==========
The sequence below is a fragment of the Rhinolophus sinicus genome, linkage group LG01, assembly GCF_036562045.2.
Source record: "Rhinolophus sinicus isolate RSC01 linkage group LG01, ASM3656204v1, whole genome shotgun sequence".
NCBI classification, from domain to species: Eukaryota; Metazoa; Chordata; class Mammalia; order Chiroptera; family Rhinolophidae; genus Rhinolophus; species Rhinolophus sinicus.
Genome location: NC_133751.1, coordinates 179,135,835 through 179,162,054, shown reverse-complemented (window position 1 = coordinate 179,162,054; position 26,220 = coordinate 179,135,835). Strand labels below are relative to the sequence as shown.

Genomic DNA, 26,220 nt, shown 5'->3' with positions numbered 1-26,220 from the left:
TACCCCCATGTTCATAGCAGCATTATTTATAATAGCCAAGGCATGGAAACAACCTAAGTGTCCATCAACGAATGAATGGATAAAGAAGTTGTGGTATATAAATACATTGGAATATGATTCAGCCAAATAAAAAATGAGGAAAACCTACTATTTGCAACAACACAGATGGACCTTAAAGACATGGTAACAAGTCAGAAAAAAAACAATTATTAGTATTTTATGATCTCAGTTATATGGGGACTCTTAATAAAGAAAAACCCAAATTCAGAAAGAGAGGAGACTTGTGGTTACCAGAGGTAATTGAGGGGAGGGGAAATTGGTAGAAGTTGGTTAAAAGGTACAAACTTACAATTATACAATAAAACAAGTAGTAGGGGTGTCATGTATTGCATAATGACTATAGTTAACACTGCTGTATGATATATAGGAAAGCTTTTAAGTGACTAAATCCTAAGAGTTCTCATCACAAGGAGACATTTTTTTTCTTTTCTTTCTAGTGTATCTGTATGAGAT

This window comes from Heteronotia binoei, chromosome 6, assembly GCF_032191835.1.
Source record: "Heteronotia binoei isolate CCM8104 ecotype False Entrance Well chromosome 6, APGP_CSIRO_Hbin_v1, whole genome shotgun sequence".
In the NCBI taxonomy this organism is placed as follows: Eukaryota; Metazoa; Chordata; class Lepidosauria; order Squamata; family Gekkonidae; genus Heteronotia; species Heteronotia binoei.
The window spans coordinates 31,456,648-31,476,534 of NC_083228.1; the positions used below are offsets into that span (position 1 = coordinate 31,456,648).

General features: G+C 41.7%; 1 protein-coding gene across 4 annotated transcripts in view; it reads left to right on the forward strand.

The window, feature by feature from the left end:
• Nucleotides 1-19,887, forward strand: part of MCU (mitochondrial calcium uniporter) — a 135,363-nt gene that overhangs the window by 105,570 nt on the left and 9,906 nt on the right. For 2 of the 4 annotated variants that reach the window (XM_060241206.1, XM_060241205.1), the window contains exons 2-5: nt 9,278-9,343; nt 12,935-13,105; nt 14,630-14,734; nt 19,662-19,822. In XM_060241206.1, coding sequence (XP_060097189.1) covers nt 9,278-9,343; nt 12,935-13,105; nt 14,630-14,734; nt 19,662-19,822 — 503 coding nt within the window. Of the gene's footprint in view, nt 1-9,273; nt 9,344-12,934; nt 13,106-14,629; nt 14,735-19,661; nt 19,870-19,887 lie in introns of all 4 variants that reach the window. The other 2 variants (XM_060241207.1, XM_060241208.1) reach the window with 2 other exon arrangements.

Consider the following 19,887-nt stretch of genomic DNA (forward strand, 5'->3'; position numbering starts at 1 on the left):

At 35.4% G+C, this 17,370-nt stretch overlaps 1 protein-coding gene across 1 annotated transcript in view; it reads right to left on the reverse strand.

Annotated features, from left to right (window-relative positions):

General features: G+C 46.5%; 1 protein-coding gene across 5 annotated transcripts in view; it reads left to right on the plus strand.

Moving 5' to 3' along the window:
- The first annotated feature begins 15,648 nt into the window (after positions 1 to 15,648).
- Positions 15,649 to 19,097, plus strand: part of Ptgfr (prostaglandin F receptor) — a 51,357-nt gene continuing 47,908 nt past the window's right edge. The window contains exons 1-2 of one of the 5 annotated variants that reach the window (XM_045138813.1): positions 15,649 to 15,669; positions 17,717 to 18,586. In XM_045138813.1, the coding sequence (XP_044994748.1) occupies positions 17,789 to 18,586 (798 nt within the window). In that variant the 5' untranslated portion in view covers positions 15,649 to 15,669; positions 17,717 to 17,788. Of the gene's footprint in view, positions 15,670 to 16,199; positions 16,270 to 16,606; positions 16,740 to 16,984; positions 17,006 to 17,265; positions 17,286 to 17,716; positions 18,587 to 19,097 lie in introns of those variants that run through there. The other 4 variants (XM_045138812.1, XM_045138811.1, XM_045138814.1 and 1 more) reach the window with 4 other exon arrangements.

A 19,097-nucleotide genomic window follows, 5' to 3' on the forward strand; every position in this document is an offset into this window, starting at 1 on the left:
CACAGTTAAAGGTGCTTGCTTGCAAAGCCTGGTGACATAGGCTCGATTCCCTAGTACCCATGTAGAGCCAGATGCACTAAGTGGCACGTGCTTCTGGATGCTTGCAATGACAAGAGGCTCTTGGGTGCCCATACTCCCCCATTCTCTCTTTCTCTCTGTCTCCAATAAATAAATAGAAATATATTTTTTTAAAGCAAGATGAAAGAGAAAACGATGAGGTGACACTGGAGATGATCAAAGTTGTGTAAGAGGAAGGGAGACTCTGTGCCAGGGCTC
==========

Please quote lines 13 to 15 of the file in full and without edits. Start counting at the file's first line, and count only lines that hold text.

• Nucleotides 1-19,887, forward strand: part of MCU (mitochondrial calcium uniporter) — a 135,363-nt gene that overhangs the window by 105,570 nt on the left and 9,906 nt on the right. For 2 of the 4 annotated variants that reach the window (XM_060241206.1, XM_060241205.1), the window contains exons 2-5: nt 9,278-9,343; nt 12,935-13,105; nt 14,630-14,734; nt 19,662-19,822. In XM_060241206.1, coding sequence (XP_060097189.1) covers nt 9,278-9,343; nt 12,935-13,105; nt 14,630-14,734; nt 19,662-19,822 — 503 coding nt within the window. Of the gene's footprint in view, nt 1-9,273; nt 9,344-12,934; nt 13,106-14,629; nt 14,735-19,661; nt 19,870-19,887 lie in introns of all 4 variants that reach the window. The other 2 variants (XM_060241207.1, XM_060241208.1) reach the window with 2 other exon arrangements.

Consider the following 19,887-nt stretch of genomic DNA (forward strand, 5'->3'; position numbering starts at 1 on the left):

At 35.4% G+C, this 17,370-nt stretch overlaps 1 protein-coding gene across 1 annotated transcript in view; it reads right to left on the reverse strand.